In 2014, Paul G. Allen funded the Great Elephant Census, the pan-African aerial survey that sounded the alarm for elephants. The survey discovered a 30% decline in just seven years.
Today, a new aerial survey of elephants across the Kavango Zambezi Transfrontier Conservation Area (KAZA) was announced, funded in part the by the Paul G. Allen Family Foundation. This partnership continues efforts to collect accurate and reliable data that informs strategic decisions about the long term protection and management of elephants.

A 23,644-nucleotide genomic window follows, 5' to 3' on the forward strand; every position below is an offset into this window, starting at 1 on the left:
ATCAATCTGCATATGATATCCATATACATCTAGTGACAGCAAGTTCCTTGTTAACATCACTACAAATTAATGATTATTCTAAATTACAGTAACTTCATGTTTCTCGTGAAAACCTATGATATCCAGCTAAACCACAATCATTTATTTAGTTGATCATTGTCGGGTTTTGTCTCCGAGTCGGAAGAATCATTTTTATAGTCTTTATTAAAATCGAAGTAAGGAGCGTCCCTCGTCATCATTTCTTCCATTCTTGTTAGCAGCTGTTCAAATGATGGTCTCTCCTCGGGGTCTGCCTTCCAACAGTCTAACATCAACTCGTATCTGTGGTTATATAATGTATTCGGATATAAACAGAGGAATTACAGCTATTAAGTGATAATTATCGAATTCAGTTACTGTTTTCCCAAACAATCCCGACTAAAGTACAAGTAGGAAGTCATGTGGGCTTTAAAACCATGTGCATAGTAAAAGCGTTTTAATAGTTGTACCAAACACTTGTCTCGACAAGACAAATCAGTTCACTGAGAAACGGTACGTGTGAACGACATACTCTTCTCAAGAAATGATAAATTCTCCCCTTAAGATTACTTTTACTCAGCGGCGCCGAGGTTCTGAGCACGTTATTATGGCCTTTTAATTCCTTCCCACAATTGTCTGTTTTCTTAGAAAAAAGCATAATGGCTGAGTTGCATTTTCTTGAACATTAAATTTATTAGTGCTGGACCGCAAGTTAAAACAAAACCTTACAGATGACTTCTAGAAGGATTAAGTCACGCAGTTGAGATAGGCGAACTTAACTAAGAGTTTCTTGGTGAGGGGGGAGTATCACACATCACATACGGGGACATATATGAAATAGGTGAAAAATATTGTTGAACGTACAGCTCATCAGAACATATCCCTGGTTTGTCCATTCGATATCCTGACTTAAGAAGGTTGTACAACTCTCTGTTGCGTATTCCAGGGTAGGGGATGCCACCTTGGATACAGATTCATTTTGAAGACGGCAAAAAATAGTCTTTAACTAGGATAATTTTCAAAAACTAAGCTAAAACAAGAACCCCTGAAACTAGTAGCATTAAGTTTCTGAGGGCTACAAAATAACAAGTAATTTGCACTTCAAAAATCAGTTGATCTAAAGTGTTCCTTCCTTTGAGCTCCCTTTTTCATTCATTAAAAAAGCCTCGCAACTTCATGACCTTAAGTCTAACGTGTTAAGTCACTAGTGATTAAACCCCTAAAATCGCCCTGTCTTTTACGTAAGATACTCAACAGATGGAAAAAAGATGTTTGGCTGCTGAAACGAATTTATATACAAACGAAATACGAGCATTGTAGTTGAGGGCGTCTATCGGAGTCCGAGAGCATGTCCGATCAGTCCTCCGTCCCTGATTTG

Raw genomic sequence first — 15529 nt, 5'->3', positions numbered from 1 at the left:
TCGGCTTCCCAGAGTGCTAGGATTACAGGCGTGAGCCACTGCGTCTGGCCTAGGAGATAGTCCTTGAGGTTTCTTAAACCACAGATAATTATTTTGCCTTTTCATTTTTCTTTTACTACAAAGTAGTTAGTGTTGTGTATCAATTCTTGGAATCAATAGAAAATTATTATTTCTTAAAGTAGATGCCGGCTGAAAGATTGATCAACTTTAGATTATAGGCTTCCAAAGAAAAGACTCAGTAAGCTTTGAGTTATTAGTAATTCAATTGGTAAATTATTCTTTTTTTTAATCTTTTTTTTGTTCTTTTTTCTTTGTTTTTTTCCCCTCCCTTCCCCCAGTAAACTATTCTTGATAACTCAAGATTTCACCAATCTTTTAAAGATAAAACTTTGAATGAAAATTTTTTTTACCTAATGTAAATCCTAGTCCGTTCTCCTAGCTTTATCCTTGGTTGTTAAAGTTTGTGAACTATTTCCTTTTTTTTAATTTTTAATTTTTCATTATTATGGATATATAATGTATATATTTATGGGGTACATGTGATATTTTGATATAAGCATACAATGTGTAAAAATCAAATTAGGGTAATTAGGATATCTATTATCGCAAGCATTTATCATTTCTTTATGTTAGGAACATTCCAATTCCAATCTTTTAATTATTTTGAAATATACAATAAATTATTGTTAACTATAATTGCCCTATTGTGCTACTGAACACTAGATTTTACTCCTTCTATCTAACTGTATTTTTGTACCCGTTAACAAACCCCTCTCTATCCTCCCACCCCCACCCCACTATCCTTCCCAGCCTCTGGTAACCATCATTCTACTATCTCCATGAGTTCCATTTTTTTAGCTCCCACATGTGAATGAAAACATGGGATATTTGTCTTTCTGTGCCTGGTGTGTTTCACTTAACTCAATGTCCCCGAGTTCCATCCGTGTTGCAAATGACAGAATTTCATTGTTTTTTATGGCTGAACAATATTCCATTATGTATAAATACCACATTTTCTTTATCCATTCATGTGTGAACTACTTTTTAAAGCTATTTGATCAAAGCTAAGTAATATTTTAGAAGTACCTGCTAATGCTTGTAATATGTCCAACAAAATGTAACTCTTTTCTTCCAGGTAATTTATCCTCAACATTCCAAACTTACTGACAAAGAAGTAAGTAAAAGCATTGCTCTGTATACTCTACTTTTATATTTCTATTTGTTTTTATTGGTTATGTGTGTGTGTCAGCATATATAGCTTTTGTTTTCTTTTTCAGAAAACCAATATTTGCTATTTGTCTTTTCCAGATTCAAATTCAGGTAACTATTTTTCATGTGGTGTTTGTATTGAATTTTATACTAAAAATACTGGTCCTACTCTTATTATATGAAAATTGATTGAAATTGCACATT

This first ever coordinated survey of transboundary elephant populations will take place and is led by the five KAZA partner states, the Republics of Angola, Botswana, Namibia, Zambia, and Zimbabwe, which represent 50% of the remaining savanna elephants on the African continent, covers 520,000 square kilometers, and includes an estimated two million people.